Read AMA Morning Rounds®’ most popular stories in medicine and public health from the week of Jan. 20, 2020 – Jan. 24, 2020.
Reuters (1/20, Rapaport) reports, “Death rates have been declining for critically ill patients in intensive care units (ICUs), but a new U.S. study suggests gains have been limited at hospitals with large numbers of minority patients.” According to the story, “data on almost 1.1 million ICU patients at more than 200 hospitals from 2006 to 2016 show a steady annual 2% decline in ICU death rates at hospitals with few minority patients, but not at hospitals where at least one-fourth of patients were Hispanic or African-American.” The study was published online in the American Journal of Respiratory and Critical Care Medicine.
Healio (1/17, Foster) reported that “the researchers used the Philips Healthcare eICU Research Institute Database to glean information on ICU outcomes at more than 300 hospitals in the United States,” while “census data were also used to identify minority-serving hospitals.”
Reuters (1/21, Steenhuysen) reports scientists at the FDA found “that active chemicals in sunscreens can readily soak into the bloodstream, confirming the need for more testing on whether these products are safe.” The findings were published in JAMA replicating the “findings of a pilot study by FDA scientists in May.”
CNN (1/21, Lamotte) reports Dr. Janet Woodcock, the director of the FDA’s Center for Drug Evaluation and Research, said that just because an ingredient is absorbed into the bloodstream does not mean it is unsafe, “Rather, this finding calls for further industry testing to determine the safety and effect of systemic exposure of sunscreen ingredients, especially with chronic use.” Experts agree that “the sun’s link to cancer and aging is real, so don’t abandon sun protection.”
Healio (1/21) reports that the researchers at the FDA tested six active ingredients and found that all of them were absorbed through the skin into the bloodstream. The six ingredients tested in the study were: avobenzone, homosalate, octinoxate, octisalate, octocrylene, and oxybenzone.
Newsweek (1/22, Gander) reports on the efforts of the CDC to prevent the virus from spreading in the U.S. On Tuesday, the CDC “activated its Emergency Response System” and “said it had been preparing for the possibility of 2019-nCoV entering the U.S. ‘for weeks.’”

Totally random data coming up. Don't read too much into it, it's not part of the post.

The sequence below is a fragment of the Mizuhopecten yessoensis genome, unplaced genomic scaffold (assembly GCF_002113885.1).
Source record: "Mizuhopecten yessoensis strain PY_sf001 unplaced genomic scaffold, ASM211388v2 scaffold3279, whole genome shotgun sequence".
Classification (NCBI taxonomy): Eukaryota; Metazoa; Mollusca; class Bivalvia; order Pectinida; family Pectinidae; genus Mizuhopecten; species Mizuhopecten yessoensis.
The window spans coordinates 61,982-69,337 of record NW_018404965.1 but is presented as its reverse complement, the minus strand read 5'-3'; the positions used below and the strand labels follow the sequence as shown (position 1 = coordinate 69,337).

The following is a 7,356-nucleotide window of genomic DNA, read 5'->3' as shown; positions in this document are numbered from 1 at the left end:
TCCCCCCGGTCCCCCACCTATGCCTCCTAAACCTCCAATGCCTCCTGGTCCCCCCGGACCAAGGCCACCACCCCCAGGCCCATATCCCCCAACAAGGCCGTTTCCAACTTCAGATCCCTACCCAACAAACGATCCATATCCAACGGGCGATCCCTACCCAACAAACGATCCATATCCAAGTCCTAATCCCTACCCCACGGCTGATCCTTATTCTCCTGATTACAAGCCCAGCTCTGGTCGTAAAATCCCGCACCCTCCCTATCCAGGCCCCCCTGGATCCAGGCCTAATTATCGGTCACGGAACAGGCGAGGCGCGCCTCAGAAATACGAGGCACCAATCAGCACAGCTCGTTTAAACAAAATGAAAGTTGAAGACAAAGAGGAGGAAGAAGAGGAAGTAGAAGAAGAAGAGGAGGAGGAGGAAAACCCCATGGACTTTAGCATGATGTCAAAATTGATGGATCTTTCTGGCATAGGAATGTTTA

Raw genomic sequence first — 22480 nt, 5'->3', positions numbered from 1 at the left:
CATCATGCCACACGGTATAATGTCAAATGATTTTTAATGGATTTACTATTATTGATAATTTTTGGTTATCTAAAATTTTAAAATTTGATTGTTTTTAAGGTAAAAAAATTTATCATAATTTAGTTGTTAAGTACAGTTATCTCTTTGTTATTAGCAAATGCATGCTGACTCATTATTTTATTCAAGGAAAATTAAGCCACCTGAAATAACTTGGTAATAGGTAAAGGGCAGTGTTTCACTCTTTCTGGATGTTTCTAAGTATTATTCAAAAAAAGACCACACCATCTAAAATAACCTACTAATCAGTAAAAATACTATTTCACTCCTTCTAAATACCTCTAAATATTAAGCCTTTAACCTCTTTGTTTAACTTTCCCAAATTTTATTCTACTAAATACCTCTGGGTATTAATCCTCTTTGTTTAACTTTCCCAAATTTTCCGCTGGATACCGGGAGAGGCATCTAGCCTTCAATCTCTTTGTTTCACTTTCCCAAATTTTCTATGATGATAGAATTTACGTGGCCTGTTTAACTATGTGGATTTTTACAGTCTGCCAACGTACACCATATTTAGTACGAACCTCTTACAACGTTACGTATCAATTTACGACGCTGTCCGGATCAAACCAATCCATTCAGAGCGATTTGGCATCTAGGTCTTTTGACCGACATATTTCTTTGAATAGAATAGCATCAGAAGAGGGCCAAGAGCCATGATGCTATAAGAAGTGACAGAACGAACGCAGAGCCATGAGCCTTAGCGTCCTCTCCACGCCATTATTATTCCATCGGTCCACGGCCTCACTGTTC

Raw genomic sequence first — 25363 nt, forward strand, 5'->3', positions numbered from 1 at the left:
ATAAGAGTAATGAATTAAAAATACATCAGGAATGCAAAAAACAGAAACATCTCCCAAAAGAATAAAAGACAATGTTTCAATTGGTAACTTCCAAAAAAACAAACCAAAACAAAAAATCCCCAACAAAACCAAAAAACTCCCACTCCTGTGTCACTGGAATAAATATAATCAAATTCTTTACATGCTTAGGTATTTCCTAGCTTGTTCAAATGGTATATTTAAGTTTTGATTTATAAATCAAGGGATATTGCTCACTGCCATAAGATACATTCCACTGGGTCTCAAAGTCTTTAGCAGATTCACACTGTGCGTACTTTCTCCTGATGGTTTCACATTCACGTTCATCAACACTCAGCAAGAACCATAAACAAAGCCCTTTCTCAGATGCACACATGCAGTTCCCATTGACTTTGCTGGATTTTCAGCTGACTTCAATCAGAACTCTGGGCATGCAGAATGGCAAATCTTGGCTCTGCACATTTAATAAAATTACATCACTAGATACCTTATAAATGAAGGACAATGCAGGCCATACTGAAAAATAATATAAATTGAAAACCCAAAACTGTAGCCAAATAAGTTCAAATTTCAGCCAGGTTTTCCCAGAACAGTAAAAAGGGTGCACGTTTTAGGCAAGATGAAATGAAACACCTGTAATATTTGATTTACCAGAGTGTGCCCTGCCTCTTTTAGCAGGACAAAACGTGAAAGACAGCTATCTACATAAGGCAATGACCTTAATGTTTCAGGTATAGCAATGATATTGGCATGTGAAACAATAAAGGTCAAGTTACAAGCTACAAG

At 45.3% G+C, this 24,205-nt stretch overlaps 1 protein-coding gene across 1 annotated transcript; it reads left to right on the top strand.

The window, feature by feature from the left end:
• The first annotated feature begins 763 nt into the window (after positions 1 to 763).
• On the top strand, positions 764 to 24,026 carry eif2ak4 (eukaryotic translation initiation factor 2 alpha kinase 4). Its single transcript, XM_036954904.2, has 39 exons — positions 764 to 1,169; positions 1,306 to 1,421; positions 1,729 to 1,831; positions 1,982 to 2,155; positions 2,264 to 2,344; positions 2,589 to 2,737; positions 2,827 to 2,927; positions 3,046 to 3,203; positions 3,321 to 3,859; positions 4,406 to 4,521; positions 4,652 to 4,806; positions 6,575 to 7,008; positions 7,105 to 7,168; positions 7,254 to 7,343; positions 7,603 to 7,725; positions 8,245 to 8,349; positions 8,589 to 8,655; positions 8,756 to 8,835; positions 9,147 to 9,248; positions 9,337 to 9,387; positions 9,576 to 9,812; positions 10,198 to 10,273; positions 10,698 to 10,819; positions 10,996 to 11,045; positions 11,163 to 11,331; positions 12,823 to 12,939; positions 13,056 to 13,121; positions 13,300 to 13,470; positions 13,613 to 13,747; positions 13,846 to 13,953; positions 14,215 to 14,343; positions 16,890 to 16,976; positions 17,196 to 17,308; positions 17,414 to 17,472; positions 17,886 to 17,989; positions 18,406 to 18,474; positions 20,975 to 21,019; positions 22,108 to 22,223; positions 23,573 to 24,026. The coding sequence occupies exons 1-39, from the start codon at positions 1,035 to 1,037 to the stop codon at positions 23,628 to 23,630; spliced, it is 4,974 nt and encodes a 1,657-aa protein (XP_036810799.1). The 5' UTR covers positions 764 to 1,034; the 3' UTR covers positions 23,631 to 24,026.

Meanwhile, Politico (1/22, Ehley, Roubein, Owermohle) reports that “officials still don’t know how infectious this particular virus is.” According to Politico, “Major professional associations, like the American Medical Association...are sending information so doctors and other health workers know how to respond.”
The New York Times (1/23, Kaplan) says that on Thursday, the U.S. Surgeon General’s office released a report (PDF) on smoking cessation highlighting the variety of proven smoking cessation tools available to smokers. U.S. Surgeon General Dr. Jerome Adams “urged smokers to use a range of cessation methods that have been proven effective – and cautioned that e-cigarettes have not.” In an interview, Dr. Adams said, 40% “of smokers don’t get advised to quit. That was a shocking statistic to me, and it’s a little embarrassing as a health professional.” The report also “recommended that doctors and public health officials devote more attention to offering smoking cessation assistance to gay and transgender people, Native Americans, people with mental illness diagnoses and several other groups with high smoking rates.”
CNN (1/23, Howard) reports Dr. Adams said that physicians need to encourage their patients to quit smoking and that the number of smokers who do not receive such counsel from their physicians “jumped out” at him. The article says that “behavioral counseling has been found to increase chances of quitting smoking and seven medications have been approved for helping adults quit smoking: five forms of nicotine replacement therapy and two non-nicotine medications, varenicline and bupropion, according to advice from the surgeon general.”
MedPage Today (1/23, Frieden) reports that “the percentage of Americans who smoke – 14%, or 34 million people – is at an all-time low, but smoking still remains the number one cause of preventable disease, death, and disability” in the U.S., according to the report from the Surgeon General.
The Washington Post (1/22, A1, Wax-Thibodeaux, Schmidt) reports, “Republican state lawmakers have filed a wave of bills that ban medical professionals from treating transgender teens with hormones and sex reassignment surgery, reigniting a polarizing national debate over the rights of transgender youth and the government’s reach into doctors’ offices.” Legislation has been filed “that would penalize medical professionals — and, in at least one case, parents — who give young people access to puberty-blocking medicines and other treatments.” Legislators “argue that they are protecting vulnerable children,” while “advocates for transgender youth” call the bills “a dangerous overreach.” Legislation has been filed in Colorado, Florida, Missouri, Oklahoma, South Carolina, and South Dakota, and is expected to be introduced in Georgia, Kentucky, and Texas.
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Table of Contents
- ICU death rate higher at hospitals with large numbers of minority patients, study suggests
- Sunscreen chemicals may be absorbed into the bloodstream, study suggests
- CDC activates Emergency Response System for 2019-nCoV
- U.S. surgeon general calls for greater use of smoking cessation tools that have been proven effective
- Bills introduced to prevent physicians from treating transgender teens with surgery or hormones